Todd Mayfield choked up Thursday when he talked about Albert Pujols.
He has no idea how he's going to tell his son Elijah, 15, that his favorite player is no longer a St. Louis Cardinal.
The Mayfields are even more emotionally invested in Pujols than the average baseball fan. Elijah has Down syndrome and has benefited from the Pujols Family Foundation.
"Having to break the news, I've been dreading that all day," said Mayfield, of Jefferson City. "Most of his peers are getting drivers licenses and getting into sports, things that Elijah probably won't get to do. But he gets to go back to school and tell them about hanging out with Albert Pujols."
According to Todd Perry, executive director of the Pujols Family Foundation, those opportunities shouldn't dry up simply because Pujols will play for the Los Angeles Angels.
The foundation, he said, will stay active in St. Louis, though it could expand to include programs in the Los Angeles area. Whether its headquarters remain here, he doesn't know.
"But as far as shutting it down and moving it? Absolutely not," Perry said. "Our commitment was never to the Cardinals. It was to the families of St. Louis who have Down syndrome. This never had anything to do with baseball and the Cardinals. It has to do with love, and supporting people with Down syndrome and their families. He could retire and that won't change."
Albert and Deidre Pujols, who have a daughter, Isabella, 13, with Down syndrome, created the foundation in 2005. Its mission is to serve two groups: local children who have Down syndrome and their families, and poor children in his homeland of the Dominican Republic.
In 2009, the most recent year for which tax records are available, the foundation raised $1.3 million in contributions and grants, more than four times the amount raised by the Down Syndrome Association of Greater St. Louis during the same year.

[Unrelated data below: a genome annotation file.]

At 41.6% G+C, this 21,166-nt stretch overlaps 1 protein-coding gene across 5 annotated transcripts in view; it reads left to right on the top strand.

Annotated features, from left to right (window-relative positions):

About $90,000 of the Pujols foundation money paid for dental, medical and eye care, bedding, mentoring and baseball programs for children in the Dominican Republic. An additional $527,000 went to more than 60 events in the St. Louis area for children with Down syndrome.
The Pujols Family Foundation primarily provides what it calls "extraordinary experiences for the kids," including father-son fishing tournaments, mother-daughter bowling parties, celebrity sports games, cooking classes and self-defense and conflict resolution classes.
The foundation also hosts an annual prom, which drew 500 teenagers with Down syndrome from as far as Chicago to the Kemp Auto Museum in October.
None of the foundation's money goes to research, and very little, if any, goes to other organizations that offer support to families with Down syndrome.
"Albert and Dee Dee really wanted to be involved," said Perry. "They didn't want to grant requests and to sit and write out checks. They wanted a hands-on experience. If we have a prom, we'll host it, and it will be the level of excellence that we expect and that these kids deserve."
As for not funding research, Perry said, "It's a Dee Dee call.
"She's often said that if she could give Bella a pill that would make her go from having Down syndrome to being a normal child, she wouldn't do it, because God made her the way she is and that's the way she's meant to be."
The Pujols Family Foundation raises a lot of its money by combining star power with lavish events. A golf tournament in 2009 that raised $548,000 cost $260,000 to put on, while a Christmas celebration gala that raised $300,000 cost about $74,500.
The Down Syndrome Association of Greater St. Louis spent about $42,000 on fundraising last year and raised $301,000. It had to dig into reserves to cover its operating and program costs.
Diane Schuch, executive director of the association, expressed relief upon hearing that the Pujols Family Foundation intended to continue its work here because of its role in raising awareness.
She also said the two groups have collaborated on the association's "Lose the Training Wheels Bike Camp" and hosted a family luncheon together.
But, Schuch said, the two groups have different missions.
"The Pujols Family Foundation provides a lot of social programs, and we provide education, support and information for our families," she said. "We meet different needs."
Perry wasn't sure whether Albert and Dee Dee Pujols would continue traveling back to St. Louis from the West Coast for the events they stage each year.
And that's what has Darla Lawrence of Imperial, crestfallen.
"He's going to live in a different town. I don't see how it can carry on the way it has," she said.
Lawrence, who has an 18-month-old son, Dawson, with Down syndrome, met Deidre Pujols at a luncheon that the foundation hosts each year for new mothers of babies with Down syndrome. She looked forward to the foundation's fishing trips, Grant's Farm outings and the annual prom where Pujols dances with the teenagers.
"By the time (Dawson) is prom age, is that really even going to happen?" she asked.
Blythe Bernhard of the Post-Dispatch contributed to this report.